The King of Fighters: The Orochi Saga PS2 Review

The early 90’s saw the release of Capcom’s Street Fighter II, which popularised and forever changed the one-on-one fighting game genre. SNK had responded with the likes of Fatal Fury, Art of Fighting, and in 1994, combining characters from both games (as well as the likes of Ikari Warriors and Psycho Soldier), The King of Fighters series was born.

As it stands today the 12th instalment in the series is in the works, although this collection brings together The Orochi Saga, which is the first four games in the series, as well as a fifth game, the dream match edition that was The King of Fighters ‘98.

The first game in the series, The King of Fighters ’94, introduced some mechanics that have remained popular until this very day. The three-on-three battles meant that matches could go on for five rounds before the victor emerged, with fresh characters jumping into the fray when others were defeated, continuing until an entire trio of any one team had been punched out. It’s a shame that they weren’t kind enough to include the 2004 PS2 remake, The King of Fighters ‘94 Rebout, which has so far only been released in Japan.

The King of Fighters ‘95 was a safe sequel with few significant changes. A fan pleasing addition was the option to create your very own team of three fighters, which meant that you weren’t stuck with a particular trio of characters, although preset teams were also an option. Historically this is also where Iori Yagami made his debut, a fighter that has become one of the most recognisable icons in the series.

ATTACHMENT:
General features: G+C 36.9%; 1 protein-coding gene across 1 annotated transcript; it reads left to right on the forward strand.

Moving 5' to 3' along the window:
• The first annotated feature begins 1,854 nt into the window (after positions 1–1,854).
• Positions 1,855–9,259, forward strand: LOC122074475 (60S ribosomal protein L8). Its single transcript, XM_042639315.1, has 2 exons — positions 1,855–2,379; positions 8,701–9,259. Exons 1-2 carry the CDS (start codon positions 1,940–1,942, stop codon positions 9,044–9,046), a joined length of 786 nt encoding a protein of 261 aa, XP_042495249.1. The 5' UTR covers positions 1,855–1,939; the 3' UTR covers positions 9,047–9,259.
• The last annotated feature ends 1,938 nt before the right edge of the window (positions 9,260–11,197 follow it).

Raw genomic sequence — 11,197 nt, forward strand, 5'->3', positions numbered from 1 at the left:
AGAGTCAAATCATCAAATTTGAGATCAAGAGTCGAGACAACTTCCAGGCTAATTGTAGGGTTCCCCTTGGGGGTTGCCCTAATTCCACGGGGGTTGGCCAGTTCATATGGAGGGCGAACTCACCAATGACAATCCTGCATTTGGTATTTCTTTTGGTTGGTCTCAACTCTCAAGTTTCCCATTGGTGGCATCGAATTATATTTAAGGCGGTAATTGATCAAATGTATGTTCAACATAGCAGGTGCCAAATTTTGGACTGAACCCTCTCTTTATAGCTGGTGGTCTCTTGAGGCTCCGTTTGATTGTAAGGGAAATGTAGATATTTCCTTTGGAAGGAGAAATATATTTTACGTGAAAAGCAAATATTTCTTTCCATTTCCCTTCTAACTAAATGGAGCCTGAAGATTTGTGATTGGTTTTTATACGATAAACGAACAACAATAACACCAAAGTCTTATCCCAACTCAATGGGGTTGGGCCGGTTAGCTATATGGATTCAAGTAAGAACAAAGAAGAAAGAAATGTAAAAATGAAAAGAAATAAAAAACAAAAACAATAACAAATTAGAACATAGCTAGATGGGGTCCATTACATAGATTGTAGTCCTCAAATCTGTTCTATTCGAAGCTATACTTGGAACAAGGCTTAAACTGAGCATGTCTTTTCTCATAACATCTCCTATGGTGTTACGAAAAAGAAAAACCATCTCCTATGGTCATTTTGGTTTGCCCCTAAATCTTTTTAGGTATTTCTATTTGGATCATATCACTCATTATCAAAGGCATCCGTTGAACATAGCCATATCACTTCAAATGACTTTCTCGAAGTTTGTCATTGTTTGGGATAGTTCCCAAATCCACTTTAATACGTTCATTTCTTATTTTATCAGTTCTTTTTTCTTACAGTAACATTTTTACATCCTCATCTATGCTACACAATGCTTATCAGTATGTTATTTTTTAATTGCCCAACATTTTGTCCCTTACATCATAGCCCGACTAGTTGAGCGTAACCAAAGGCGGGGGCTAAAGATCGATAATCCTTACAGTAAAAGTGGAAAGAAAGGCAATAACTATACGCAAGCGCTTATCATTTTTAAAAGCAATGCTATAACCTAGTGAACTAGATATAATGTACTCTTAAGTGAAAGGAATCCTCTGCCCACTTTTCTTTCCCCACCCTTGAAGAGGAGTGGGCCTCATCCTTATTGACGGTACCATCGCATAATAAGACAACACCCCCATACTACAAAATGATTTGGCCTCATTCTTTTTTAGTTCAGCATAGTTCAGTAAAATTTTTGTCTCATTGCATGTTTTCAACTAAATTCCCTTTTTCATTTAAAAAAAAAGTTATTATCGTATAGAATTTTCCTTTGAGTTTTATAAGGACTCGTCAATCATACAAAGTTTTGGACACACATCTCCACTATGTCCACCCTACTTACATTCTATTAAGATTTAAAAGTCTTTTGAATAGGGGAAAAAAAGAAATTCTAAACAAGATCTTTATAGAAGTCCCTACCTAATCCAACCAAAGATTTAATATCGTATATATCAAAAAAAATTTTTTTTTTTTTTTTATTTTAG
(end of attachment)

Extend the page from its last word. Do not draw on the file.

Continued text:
The King of Fighters ‘96 saw the famed dodge mechanic turned into a roll, balance issues were looked at and the game was more focussed on up and close battles as opposed to tossing projectiles from a distance. It was also given a significant graphical upgrade and Super Desperation moves were thrown into the mix.

The King of Fighters ‘97 gave you the option to switch between either a meter that could be charged up for specials or another that just sensibly filled up as the fights wore on.

The final game in the package is The King of Fighters ‘98: Dream Match Never Ends, and as the Orochi Saga story arc came to a head in the 1997 game this has no connection to that storyline, in fact it has no story whatsoever. The game changed very little, instead it was a love letter to the fans, bringing together a massive amount of characters from all the previous games. Absent fighters returned and certain characters were miraculously brought back from the dead to make all these dream matches possible. Again, like The King of Fighters ‘94, the game received the remake treatment with The King of Fighters ‘98 Ultimate Match, released earlier this year in Japan.

So that’s all the games then, extras come in the form of a 20 mission challenge mode, with unlock-able music and artwork. This will please long time fans looking for a little extra in the compilation.

The King of Fighters Collection: The Orochi Saga is a piece of history that fans of the series will treasure and certainly something to look into if you want to discover some of the best 2D fighting games from the 1990’s.